Guest Posts Project Management

New Project Manager? Here’s Your Survival Guide

Written by: Maria at Unito.io

Whether you are new to a project management position, or have been tasked with managing a project without formal training, it’s not a far stretch to say that you’re in for a bumpy yet interesting ride. Managing a project is never easy, however you can easily set yourself up for success and minimize issues by reading this easy guide.

The best way to prepare yourself for managing your project, is to familiarize yourself with the phases of project management. Once you are comfortable with the phases, execute them accordingly. This guide will walk you through the basics and key steps you need to follow. For more details, be sure to browse Unito’s detailed project management manual, where you’ll find 300+ top resources from around the web, on how to run various kinds of projects.

Let’s get started!

 

Define the Scope of the Project

The first stage of the project is all about determining and documenting a list of specific project goals, deliverables, features, functions, tasks, deadlines, and costs. This step involves defining the problem that the project must solve. It’s often useful to perform a root cause analysis to determine the problem that needs solving.

Once you’ve defined what needs to be solved, the next step is to scope a solution. This stage is about defining the product and process requirements. For example, what are the functions and features you need to build, do they need to adhere to specific branding requirements, or how will clients interact with the product? Meet with your team and project stakeholders to discuss what needs to be delivered and the work that needs to be done. This needs to be done as early as possible to avoid future issues in scheduling, costs, or project risks. Create a project charter, and prioritize deliverables.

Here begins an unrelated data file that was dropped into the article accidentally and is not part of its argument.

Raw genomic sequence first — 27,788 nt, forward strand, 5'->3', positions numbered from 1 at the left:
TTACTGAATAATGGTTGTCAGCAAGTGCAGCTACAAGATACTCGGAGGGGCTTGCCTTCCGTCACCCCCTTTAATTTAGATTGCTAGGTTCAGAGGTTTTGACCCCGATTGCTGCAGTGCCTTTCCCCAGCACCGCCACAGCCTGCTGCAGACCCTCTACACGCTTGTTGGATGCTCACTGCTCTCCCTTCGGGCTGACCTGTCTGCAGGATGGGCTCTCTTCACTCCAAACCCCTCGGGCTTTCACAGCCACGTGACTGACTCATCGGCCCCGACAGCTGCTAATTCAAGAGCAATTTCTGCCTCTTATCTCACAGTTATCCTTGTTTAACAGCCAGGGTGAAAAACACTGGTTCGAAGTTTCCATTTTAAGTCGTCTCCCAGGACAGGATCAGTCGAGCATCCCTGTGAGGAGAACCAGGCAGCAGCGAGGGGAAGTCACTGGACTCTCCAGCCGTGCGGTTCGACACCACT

Along with defining what is in the scope, define what is out-of-scope as well. It is wise to document this, to ensure your team doesn’t spend time on something there is no budget for.

Once you’ve aligned the team and explained the project and goals, set timelines and due dates for deliverables for the various stages of the project. Review these timelines with your team and stakeholders to ensure everyone is on the same page.

Manage Delivery

Now that you’ve decided and informed your team what needs to be done, it’s time to choose a method to manage your project’s delivery. Decide if you prefer to work with agile, kanban, scrum, or waterfall methods, and make sure your team is on board with which method is used. For example, daily standups and scrums are a great way of ensuring your team stays on track and up-to-date with each other’s work.

Before your team can start working on their deliverables, you must break down the large scope of work into smaller, manageable tasks. You can create a separate task for each deliverable, or set of deliverables. This way, each task can be marked compete and the task list reduced as the team moves through the project. This lets your team keep track of where the project is currently at. It also lets your team delegate tasks amongst themselves, and clearly communicate who needs to complete what.  Alternatively, you may choose to break tasks into specific timeframes. For example, one task per day, week, or month. This is useful if your project’s tasks are repetitive, or have a shelf-life.